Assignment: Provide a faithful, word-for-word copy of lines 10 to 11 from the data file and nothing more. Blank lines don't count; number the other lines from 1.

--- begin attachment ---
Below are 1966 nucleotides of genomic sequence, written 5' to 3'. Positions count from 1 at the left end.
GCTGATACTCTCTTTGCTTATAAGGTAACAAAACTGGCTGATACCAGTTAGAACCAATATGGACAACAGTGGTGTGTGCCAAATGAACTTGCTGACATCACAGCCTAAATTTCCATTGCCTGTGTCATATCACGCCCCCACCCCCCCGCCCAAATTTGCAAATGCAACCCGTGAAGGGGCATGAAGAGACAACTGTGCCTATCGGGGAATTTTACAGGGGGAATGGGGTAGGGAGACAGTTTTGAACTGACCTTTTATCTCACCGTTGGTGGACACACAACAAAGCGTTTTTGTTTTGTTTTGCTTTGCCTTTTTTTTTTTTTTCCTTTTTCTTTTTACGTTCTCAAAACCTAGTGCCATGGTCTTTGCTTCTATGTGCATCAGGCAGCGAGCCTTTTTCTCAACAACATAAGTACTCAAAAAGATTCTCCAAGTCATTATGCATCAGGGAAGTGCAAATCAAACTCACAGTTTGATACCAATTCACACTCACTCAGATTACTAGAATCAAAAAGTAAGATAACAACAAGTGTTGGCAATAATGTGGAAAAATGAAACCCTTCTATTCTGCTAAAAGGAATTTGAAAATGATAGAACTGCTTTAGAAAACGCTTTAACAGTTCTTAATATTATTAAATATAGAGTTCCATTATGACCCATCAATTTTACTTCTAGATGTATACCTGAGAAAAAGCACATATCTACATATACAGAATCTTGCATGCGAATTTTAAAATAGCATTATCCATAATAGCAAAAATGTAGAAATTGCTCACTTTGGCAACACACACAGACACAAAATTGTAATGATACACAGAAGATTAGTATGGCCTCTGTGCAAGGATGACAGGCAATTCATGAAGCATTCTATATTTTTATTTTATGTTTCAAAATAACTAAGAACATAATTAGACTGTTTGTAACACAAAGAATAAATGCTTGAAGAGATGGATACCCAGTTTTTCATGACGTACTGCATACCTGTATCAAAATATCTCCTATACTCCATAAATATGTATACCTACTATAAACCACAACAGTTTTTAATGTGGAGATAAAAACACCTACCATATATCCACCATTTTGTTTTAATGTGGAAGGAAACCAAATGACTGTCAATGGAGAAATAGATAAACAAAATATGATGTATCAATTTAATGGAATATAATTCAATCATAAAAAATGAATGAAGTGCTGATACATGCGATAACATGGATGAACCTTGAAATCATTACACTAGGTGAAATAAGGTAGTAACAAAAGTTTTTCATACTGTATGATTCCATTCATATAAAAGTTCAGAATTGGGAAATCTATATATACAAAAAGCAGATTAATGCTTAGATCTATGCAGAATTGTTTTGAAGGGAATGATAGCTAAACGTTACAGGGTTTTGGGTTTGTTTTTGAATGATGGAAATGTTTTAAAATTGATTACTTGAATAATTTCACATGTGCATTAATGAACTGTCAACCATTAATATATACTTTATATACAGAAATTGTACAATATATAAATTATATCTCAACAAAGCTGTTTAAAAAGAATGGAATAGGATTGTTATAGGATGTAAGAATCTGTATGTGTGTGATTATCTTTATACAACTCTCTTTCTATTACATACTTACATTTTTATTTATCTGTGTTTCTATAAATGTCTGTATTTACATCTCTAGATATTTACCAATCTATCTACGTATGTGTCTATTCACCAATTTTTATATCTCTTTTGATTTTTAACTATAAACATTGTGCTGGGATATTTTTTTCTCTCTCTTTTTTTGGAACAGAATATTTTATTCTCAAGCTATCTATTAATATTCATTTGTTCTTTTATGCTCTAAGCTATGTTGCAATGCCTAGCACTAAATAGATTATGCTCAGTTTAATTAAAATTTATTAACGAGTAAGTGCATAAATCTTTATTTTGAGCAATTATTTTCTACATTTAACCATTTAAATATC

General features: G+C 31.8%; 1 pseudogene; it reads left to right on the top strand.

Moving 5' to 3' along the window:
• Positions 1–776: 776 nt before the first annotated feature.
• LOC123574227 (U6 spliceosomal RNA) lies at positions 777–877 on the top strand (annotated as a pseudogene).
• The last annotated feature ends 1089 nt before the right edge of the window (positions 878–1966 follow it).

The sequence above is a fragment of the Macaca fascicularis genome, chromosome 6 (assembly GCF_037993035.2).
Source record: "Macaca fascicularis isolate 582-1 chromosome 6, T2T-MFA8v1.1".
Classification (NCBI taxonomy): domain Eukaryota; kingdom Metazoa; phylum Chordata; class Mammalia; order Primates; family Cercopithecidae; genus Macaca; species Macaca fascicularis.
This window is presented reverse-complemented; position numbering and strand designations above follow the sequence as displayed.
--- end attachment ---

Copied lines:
Classification (NCBI taxonomy): domain Eukaryota; kingdom Metazoa; phylum Chordata; class Mammalia; order Primates; family Cercopithecidae; genus Macaca; species Macaca fascicularis.
This window is presented reverse-complemented; position numbering and strand designations above follow the sequence as displayed.